Principles of Mushroom Cultivation and Production

The cultivation of mushrooms ranges from a relatively primitive farming activity to a highly technological industry. In each case, however, continuous production of successful crops requires both practical experience and scientific knowledge. Mushroom cultivation is both a science and an art. The science is developed through research; the art is perfected through curiosity and practical experience. Mushroom growth dynamics involve some developmental aspects, which are in consonance with those exhibited by our common agricultural crop plants. For example, there is a vegetative growth phase, in which the mycelia grow profusely, and a reproductive (fruiting) growth phase, when the umbrella-like body that we call a mature mushroom develops. In agricultural plants such as sunflowers, when the plants switch from the vegetative growth to the reproductive growth, any further growth of the tips is retarded, and the plant is said to be mature. After the vegetative (mycelial) phase has reached maturity, what the mushroom farmer needs to do next is referred to as the induction of fruiting. This is the time mycelial growth at the tips should be slowed down and redirected by regulating specific environmental factors. These factors, generally called “triggers” or “environmental shocks,” can be switching on the light, providing fresh air, lowering temperatures, spraying the mushroom beds with water, and in some cases, reducing nutrients to trigger fruiting (Figure 6).

Figure 6. The two major phases of mushroom growth and development: vegetative phase and reproductive phase (modified from Chang, 2001). The triggers for the transition from the vegetative phase to reproductive phase comprise the various environmental factors important for induction of fruiting. The two broken lines without labels could be nutritional factors or pH values, depending on the mushrooms cultivated.

Although the principles of cultivation are commonly similar for all mushrooms, the practical approaches can be quite different for different species cultivated. The approaches have to be modified and adjusted according to the local climatic conditions, materials available for substrates, and varieties of the mushroom used.

The Major Practical Steps of Mushroom Cultivation

Mushroom cultivation is a complex business requiring precision. Indeed, it is not as simple as what some people often loosely suppose. It calls for adherence to precise procedures. The major practical steps/segments of mushroom cultivation, as described by Chang and Chiu (1992), and Chang and Mshigeni (2013), are:

Selection of an acceptable mushroom species: Before any decision to cultivate a particular mushroom is made, it is important to determine if that species possesses organoleptic qualities acceptable to the indigenous population, or to the international market if the suitable substrates for cultivation are plentiful, and if environmental requirements for growth and fruiting can be met, without excessively costly systems of mechanical control.

Securing a good-quality fruiting culture: A “fruiting culture” is defined as a culture with the genetic capacity to form fruiting bodies under suitable growth conditions. The stock culture selected should be acceptable in terms of yield, flavor, texture, fruiting time, etc.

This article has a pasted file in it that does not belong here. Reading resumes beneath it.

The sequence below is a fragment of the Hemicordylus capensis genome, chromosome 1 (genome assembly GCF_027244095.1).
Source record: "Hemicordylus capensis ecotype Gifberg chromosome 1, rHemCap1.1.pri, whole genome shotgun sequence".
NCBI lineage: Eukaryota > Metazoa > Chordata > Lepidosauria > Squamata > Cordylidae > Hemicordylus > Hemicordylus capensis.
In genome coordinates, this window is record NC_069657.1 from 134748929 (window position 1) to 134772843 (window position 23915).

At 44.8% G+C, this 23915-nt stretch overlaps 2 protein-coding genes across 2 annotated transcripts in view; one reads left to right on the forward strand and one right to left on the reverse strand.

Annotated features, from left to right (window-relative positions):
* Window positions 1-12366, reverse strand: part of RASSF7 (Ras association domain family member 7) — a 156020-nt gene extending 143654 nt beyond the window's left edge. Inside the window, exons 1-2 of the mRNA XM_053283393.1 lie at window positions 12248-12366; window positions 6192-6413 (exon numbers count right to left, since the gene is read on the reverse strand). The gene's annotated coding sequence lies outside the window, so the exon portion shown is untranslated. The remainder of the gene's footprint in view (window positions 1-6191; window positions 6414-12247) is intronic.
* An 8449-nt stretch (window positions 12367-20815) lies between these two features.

Development of a robust mushroom spawn: A medium through which the mycelium of a fruiting culture has grown and that serves as the inoculum of “seed” for the substrate in mushroom cultivation, is called the “mushroom spawn.” Failure to achieve a satisfactory harvest may often be traced to unsatisfactory spawn used. Consideration must also be given to the nature of the spawn substrate, since this influences rapidity of growth in the spawn medium, as well as the rate of mycelial growth and the filling of the beds following inoculation.

Preparation of selective substrate/compost: While a sterile substrate free from all competitive micro-organisms is the ideal medium for cultivating edible mushrooms, systems involving such strict hygiene are generally too costly and impractical to operate on a large scale. Substrates for cultivating edible mushrooms normally require varying degrees of pre-treatment to promote growth of the mushroom mycelia to the practical exclusion of other micro-organisms. The substrate must be rich in essential nutrients, in forms that are readily available to the mushroom, and also free of toxic substances that inhibit the growth of the spawn. Moisture content, pH, and good gas exchange between the substrate and the surrounding environment are important physical factors to consider.

Care of mycelial (spawn) running: Following composting, the substrate is placed in beds, where it is generally pasteurized by steam to kill off potential competitive microorganisms. After the compost has cooled, the spawn can either be sown over the bed surface, then pressed down firmly against the substrate to ensure good contact, or they can be inserted 2 to 2.5 cm deep into the substrate. “Spawn running” is the phase during which mycelia grow from the spawn and permeate into the substrate. Good mycelial growth is essential for mushroom production.

Fruiting/mushroom development: Under suitable environmental conditions, which may differ from those adopted for spawn running, natural germination occurs and is then followed by the production of fruiting bodies. The appearance of mushrooms normally occurs in rhythmic cycles called “flushes.”

Harvesting mushrooms carefully: Harvesting is carried out at different maturation stages, depending upon the species, and upon consumer preferences and market value.

If you ignore one critical step/segment, you are inviting trouble, which could lead to a substantially reduced mushroom crop yield and mushroom marketing value.